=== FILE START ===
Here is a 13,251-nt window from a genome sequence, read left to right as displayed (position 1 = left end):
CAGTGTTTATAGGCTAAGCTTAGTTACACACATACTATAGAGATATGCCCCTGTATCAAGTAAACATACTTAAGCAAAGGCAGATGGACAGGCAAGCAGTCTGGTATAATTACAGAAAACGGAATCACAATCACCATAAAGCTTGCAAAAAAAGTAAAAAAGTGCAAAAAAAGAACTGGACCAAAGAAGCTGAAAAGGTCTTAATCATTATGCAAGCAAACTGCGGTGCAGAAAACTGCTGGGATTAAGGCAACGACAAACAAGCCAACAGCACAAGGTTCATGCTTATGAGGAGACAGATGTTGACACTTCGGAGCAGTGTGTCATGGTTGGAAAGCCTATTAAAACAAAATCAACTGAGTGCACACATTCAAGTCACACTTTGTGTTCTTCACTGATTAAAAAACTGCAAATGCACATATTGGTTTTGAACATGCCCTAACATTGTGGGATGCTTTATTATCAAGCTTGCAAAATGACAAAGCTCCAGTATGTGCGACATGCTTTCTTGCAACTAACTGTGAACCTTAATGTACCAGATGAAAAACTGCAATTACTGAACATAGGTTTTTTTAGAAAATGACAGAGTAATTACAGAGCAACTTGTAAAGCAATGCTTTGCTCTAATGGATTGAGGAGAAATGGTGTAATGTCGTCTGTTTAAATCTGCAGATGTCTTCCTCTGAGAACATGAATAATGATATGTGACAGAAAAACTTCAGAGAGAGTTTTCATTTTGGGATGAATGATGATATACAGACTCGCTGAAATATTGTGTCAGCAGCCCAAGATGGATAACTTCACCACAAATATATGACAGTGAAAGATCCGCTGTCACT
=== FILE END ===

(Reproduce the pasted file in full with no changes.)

Here is a 13,251-nt window from a genome sequence, read left to right as displayed (position 1 = left end):
CAGTGTTTATAGGCTAAGCTTAGTTACACACATACTATAGAGATATGCCCCTGTATCAAGTAAACATACTTAAGCAAAGGCAGATGGACAGGCAAGCAGTCTGGTATAATTACAGAAAACGGAATCACAATCACCATAAAGCTTGCAAAAAAAGTAAAAAAGTGCAAAAAAAGAACTGGACCAAAGAAGCTGAAAAGGTCTTAATCATTATGCAAGCAAACTGCGGTGCAGAAAACTGCTGGGATTAAGGCAACGACAAACAAGCCAACAGCACAAGGTTCATGCTTATGAGGAGACAGATGTTGACACTTCGGAGCAGTGTGTCATGGTTGGAAAGCCTATTAAAACAAAATCAACTGAGTGCACACATTCAAGTCACACTTTGTGTTCTTCACTGATTAAAAAACTGCAAATGCACATATTGGTTTTGAACATGCCCTAACATTGTGGGATGCTTTATTATCAAGCTTGCAAAATGACAAAGCTCCAGTATGTGCGACATGCTTTCTTGCAACTAACTGTGAACCTTAATGTACCAGATGAAAAACTGCAATTACTGAACATAGGTTTTTTTAGAAAATGACAGAGTAATTACAGAGCAACTTGTAAAGCAATGCTTTGCTCTAATGGATTGAGGAGAAATGGTGTAATGTCGTCTGTTTAAATCTGCAGATGTCTTCCTCTGAGAACATGAATAATGATATGTGACAGAAAAACTTCAGAGAGAGTTTTCATTTTGGGATGAATGATGATATACAGACTCGCTGAAATATTGTGTCAGCAGCCCAAGATGGATAACTTCACCACAAATATATGACAGTGAAAGATCCGCTGTCACT